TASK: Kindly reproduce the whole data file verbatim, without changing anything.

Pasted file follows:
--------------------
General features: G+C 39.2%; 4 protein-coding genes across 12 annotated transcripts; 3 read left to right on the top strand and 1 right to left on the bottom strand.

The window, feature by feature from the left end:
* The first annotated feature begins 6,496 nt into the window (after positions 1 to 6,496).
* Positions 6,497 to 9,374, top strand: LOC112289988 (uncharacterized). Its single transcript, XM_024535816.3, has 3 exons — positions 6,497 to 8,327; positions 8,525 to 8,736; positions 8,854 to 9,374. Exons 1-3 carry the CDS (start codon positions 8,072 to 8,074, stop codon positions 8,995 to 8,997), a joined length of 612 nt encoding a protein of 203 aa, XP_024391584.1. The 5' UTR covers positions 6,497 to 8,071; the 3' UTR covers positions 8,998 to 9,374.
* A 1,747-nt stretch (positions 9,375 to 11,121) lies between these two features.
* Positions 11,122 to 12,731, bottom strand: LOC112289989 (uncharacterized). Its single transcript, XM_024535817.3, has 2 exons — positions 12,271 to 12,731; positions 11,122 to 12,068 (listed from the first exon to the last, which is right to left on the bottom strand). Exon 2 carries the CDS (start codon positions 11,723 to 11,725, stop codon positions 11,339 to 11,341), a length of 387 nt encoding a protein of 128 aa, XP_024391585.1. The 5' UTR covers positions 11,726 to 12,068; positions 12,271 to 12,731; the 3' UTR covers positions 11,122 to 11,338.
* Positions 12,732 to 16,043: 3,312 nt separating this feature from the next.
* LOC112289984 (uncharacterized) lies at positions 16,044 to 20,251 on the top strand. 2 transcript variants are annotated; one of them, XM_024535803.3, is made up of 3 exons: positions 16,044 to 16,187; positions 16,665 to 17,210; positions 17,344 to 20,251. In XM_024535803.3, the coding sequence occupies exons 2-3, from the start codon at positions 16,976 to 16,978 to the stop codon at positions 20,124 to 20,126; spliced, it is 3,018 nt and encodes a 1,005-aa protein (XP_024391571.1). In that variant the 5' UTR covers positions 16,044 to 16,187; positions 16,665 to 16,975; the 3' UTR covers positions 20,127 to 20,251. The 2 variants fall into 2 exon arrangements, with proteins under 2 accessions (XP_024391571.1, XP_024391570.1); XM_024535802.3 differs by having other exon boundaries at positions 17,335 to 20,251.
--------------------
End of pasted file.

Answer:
General features: G+C 39.2%; 4 protein-coding genes across 12 annotated transcripts; 3 read left to right on the top strand and 1 right to left on the bottom strand.

The window, feature by feature from the left end:
* The first annotated feature begins 6,496 nt into the window (after positions 1 to 6,496).
* Positions 6,497 to 9,374, top strand: LOC112289988 (uncharacterized). Its single transcript, XM_024535816.3, has 3 exons — positions 6,497 to 8,327; positions 8,525 to 8,736; positions 8,854 to 9,374. Exons 1-3 carry the CDS (start codon positions 8,072 to 8,074, stop codon positions 8,995 to 8,997), a joined length of 612 nt encoding a protein of 203 aa, XP_024391584.1. The 5' UTR covers positions 6,497 to 8,071; the 3' UTR covers positions 8,998 to 9,374.
* A 1,747-nt stretch (positions 9,375 to 11,121) lies between these two features.
* Positions 11,122 to 12,731, bottom strand: LOC112289989 (uncharacterized). Its single transcript, XM_024535817.3, has 2 exons — positions 12,271 to 12,731; positions 11,122 to 12,068 (listed from the first exon to the last, which is right to left on the bottom strand). Exon 2 carries the CDS (start codon positions 11,723 to 11,725, stop codon positions 11,339 to 11,341), a length of 387 nt encoding a protein of 128 aa, XP_024391585.1. The 5' UTR covers positions 11,726 to 12,068; positions 12,271 to 12,731; the 3' UTR covers positions 11,122 to 11,338.
* Positions 12,732 to 16,043: 3,312 nt separating this feature from the next.
* LOC112289984 (uncharacterized) lies at positions 16,044 to 20,251 on the top strand. 2 transcript variants are annotated; one of them, XM_024535803.3, is made up of 3 exons: positions 16,044 to 16,187; positions 16,665 to 17,210; positions 17,344 to 20,251. In XM_024535803.3, the coding sequence occupies exons 2-3, from the start codon at positions 16,976 to 16,978 to the stop codon at positions 20,124 to 20,126; spliced, it is 3,018 nt and encodes a 1,005-aa protein (XP_024391571.1). In that variant the 5' UTR covers positions 16,044 to 16,187; positions 16,665 to 16,975; the 3' UTR covers positions 20,127 to 20,251. The 2 variants fall into 2 exon arrangements, with proteins under 2 accessions (XP_024391571.1, XP_024391570.1); XM_024535802.3 differs by having other exon boundaries at positions 17,335 to 20,251.